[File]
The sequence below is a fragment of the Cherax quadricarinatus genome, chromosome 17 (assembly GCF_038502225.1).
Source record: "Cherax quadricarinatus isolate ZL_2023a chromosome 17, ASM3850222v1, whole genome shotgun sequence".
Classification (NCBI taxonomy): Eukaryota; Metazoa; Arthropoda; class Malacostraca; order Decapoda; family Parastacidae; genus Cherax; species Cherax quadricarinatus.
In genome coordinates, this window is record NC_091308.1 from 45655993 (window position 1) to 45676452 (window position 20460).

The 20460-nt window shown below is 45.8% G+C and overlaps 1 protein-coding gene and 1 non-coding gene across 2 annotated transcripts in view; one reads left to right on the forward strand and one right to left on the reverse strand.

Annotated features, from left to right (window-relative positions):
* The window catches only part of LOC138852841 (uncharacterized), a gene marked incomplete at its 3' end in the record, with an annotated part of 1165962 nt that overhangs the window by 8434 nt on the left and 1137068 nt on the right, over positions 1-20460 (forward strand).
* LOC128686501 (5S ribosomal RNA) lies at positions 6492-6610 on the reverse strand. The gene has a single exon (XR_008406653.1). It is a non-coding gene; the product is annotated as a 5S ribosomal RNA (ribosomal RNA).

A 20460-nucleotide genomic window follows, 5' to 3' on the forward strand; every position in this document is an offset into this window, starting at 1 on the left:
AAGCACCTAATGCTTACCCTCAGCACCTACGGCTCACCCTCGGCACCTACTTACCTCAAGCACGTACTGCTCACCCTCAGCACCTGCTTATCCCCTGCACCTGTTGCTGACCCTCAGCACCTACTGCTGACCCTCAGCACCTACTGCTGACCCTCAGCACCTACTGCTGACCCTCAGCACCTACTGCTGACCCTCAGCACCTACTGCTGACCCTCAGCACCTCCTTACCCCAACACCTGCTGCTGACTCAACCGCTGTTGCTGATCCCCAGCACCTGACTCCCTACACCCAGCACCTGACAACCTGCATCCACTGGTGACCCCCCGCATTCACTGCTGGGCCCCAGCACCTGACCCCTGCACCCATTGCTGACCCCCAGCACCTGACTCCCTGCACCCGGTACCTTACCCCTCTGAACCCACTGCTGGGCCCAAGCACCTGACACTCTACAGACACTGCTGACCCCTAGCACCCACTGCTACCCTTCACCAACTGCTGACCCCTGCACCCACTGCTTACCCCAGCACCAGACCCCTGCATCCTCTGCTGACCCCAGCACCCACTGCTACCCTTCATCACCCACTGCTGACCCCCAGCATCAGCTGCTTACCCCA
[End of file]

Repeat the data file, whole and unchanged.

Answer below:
The sequence below is a fragment of the Cherax quadricarinatus genome, chromosome 17 (assembly GCF_038502225.1).
Source record: "Cherax quadricarinatus isolate ZL_2023a chromosome 17, ASM3850222v1, whole genome shotgun sequence".
Classification (NCBI taxonomy): Eukaryota; Metazoa; Arthropoda; class Malacostraca; order Decapoda; family Parastacidae; genus Cherax; species Cherax quadricarinatus.
In genome coordinates, this window is record NC_091308.1 from 45655993 (window position 1) to 45676452 (window position 20460).

The 20460-nt window shown below is 45.8% G+C and overlaps 1 protein-coding gene and 1 non-coding gene across 2 annotated transcripts in view; one reads left to right on the forward strand and one right to left on the reverse strand.

Annotated features, from left to right (window-relative positions):
* The window catches only part of LOC138852841 (uncharacterized), a gene marked incomplete at its 3' end in the record, with an annotated part of 1165962 nt that overhangs the window by 8434 nt on the left and 1137068 nt on the right, over positions 1-20460 (forward strand).
* LOC128686501 (5S ribosomal RNA) lies at positions 6492-6610 on the reverse strand. The gene has a single exon (XR_008406653.1). It is a non-coding gene; the product is annotated as a 5S ribosomal RNA (ribosomal RNA).

A 20460-nucleotide genomic window follows, 5' to 3' on the forward strand; every position in this document is an offset into this window, starting at 1 on the left:
AAGCACCTAATGCTTACCCTCAGCACCTACGGCTCACCCTCGGCACCTACTTACCTCAAGCACGTACTGCTCACCCTCAGCACCTGCTTATCCCCTGCACCTGTTGCTGACCCTCAGCACCTACTGCTGACCCTCAGCACCTACTGCTGACCCTCAGCACCTACTGCTGACCCTCAGCACCTACTGCTGACCCTCAGCACCTACTGCTGACCCTCAGCACCTCCTTACCCCAACACCTGCTGCTGACTCAACCGCTGTTGCTGATCCCCAGCACCTGACTCCCTACACCCAGCACCTGACAACCTGCATCCACTGGTGACCCCCCGCATTCACTGCTGGGCCCCAGCACCTGACCCCTGCACCCATTGCTGACCCCCAGCACCTGACTCCCTGCACCCGGTACCTTACCCCTCTGAACCCACTGCTGGGCCCAAGCACCTGACACTCTACAGACACTGCTGACCCCTAGCACCCACTGCTACCCTTCACCAACTGCTGACCCCTGCACCCACTGCTTACCCCAGCACCAGACCCCTGCATCCTCTGCTGACCCCAGCACCCACTGCTACCCTTCATCACCCACTGCTGACCCCCAGCATCAGCTGCTTACCCCA